"Also, the voice of my narrator is hardly ever me, I think. It's an actor, or a member of my cast of actors, who seems to step for
ward and say, 'This is the story I ware to do.' I suppose most writers have a stock company of players who appear in various forms in their different books."

When Saherhagen begins a new book, he consults his cast of actors, his characters, on the question of point-of-view . "It varies with the different stories, and I switch from one form to the other," he observes. "The Holmes-Drarula File was interesting be-cause I tried to do Dr. Watson's narration in alternate chapters with Dracula's. It was a fairly complicated story, but I didn't find any difficulty in switching from one to the other. I focused on the character in my mind and let him take over."

Even as a child, Saberhagen knew he could write alien and monster stories just as entertaining as the ones he had read.

Saberhagen's latest hook, A Matter of Taste, is another in his popular series in which Count Dracula, the Victorian era's fictional personification of evil, is the protagonist. Since another Dracula novel, A Question of Time, is slated for publication in late 1991, it's obvious that Dracula holds a certain fascination for Saherhagen. Though another great 19th-century figure, Sherlock
Holmes, crossed paths with Dracula in Saherhagen's The Holmes Dracula File, the sanguinary Count remains at the center of Saherhagen's focus. Asked whether he would consider doing a modern Holmes novel without Dracula, he replies, '' I would probably put Dracula in it somehow. The interplay between them, the two most famous characters in Victorian-era fiction, is what interests me. They're like two halves of one personality. One is logic, the other is emotion, and that's the reason I want to put themtogether. And as they're described physically, they are quite a bit alike. Dracula is somewhat ascetic, despite his emotion.

" Holmes and Dracula endure, as does the public's memory of their authors. No such enduring 20th-century characters spring immediately to mind." Saherhagen laughs and adds, "I would just like to he remembered as a writer who lived to he 200 years old. It's really hard to guess what people are going to remember 10 years, 50 years, 100 years from now. There were many famous novelists other than Stoker and Doyle who were big on the bestseller lists in 1890, but we don't hear their names today."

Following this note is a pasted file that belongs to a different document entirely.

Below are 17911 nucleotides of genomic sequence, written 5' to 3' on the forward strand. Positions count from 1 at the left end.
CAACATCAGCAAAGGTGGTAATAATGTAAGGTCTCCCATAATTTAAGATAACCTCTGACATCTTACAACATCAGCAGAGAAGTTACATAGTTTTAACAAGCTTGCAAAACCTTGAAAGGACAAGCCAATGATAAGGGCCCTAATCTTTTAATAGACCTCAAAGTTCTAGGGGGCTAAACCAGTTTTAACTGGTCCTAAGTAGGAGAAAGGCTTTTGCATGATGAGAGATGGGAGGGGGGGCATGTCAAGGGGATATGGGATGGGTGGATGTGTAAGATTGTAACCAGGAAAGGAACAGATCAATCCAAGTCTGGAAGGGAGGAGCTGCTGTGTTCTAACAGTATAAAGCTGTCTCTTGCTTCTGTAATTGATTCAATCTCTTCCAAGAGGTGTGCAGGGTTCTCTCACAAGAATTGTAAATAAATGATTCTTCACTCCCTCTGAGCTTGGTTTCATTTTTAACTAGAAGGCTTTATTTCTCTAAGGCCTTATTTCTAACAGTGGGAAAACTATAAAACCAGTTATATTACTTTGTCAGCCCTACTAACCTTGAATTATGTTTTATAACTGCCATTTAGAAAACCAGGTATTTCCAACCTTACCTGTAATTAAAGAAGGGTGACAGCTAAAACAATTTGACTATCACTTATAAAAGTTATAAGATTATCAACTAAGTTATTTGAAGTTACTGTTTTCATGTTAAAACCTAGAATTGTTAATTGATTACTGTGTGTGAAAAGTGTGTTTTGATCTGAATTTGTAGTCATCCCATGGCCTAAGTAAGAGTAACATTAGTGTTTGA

Fantasy Worlds
Although many other modern authors have also been working with the characters of Sherlock Holmes and Dracula, Saherhagen doesn't keep an eye on his competition. "Though I have, of course, read Stoker's and Conan Doyle's originals,'' he stipulates, "I try to avoid reading what other modern authors do with them." As far as being the progenitor of a fad, Saberhagen says. ''I guess I was maybe out ahead of the parade, somewhere. It was fun to do. It started when I reread Brain Stoker's original Dracula, and it struck me that the main character is hardly ever on stage in that novel. I began to wonder what he was really doing off-stage."

"Not to do a whole story is to wrong the reader."

His Dracula novels naturally contain strong elements of dark fantasy and horror. For Dominion, he drew on the high-fantasy
elements of Arthurian legend to produce a chilling modern tale of the macabre. Not only was Dominion his darkest hook, but also the most difficult to write. ''I was never really happy with that hook,'' he say's with a frown, "I kept tinkering with it, kept changing things around. I finally felt it was all right, hot it's not one of my favorites. Not a fun book to write."

Whether a book is or isn't fun to write, the author has a strong definition of what a reader Should get out of a Saherhagen book. "I think they should get a real story," he says, "with a beginning, a middle and an end. You should play fair with 'em. If you're going to have magic and vampires, you should establish that early'on, so they know what to expect. I think not to do a whole story is to wrong the reader. It may be part of a series, but still, each story in itself should have a satisfying completeness, the ability to stand on its own.''

And where many authors specialize in one genre - horror, or dark fantasy, or high fantasy, or SF - Fred Saherhagen switches easily from one to another. It is the difference in approach, the fresh challenge presented by crossing from one category to another, that interests him. "That's why I have three different series going, and now and then, I do individual short stories that fall outside of them," he explains. "I wouldn't want to live in the same world all the time, to work in the same universe, and I shouldn't expect it of my readers."


T.W. KNOWLES II is a Texas-based freelance writer. He profiled Elizabeth Ann Scarborough in STARLOG #163.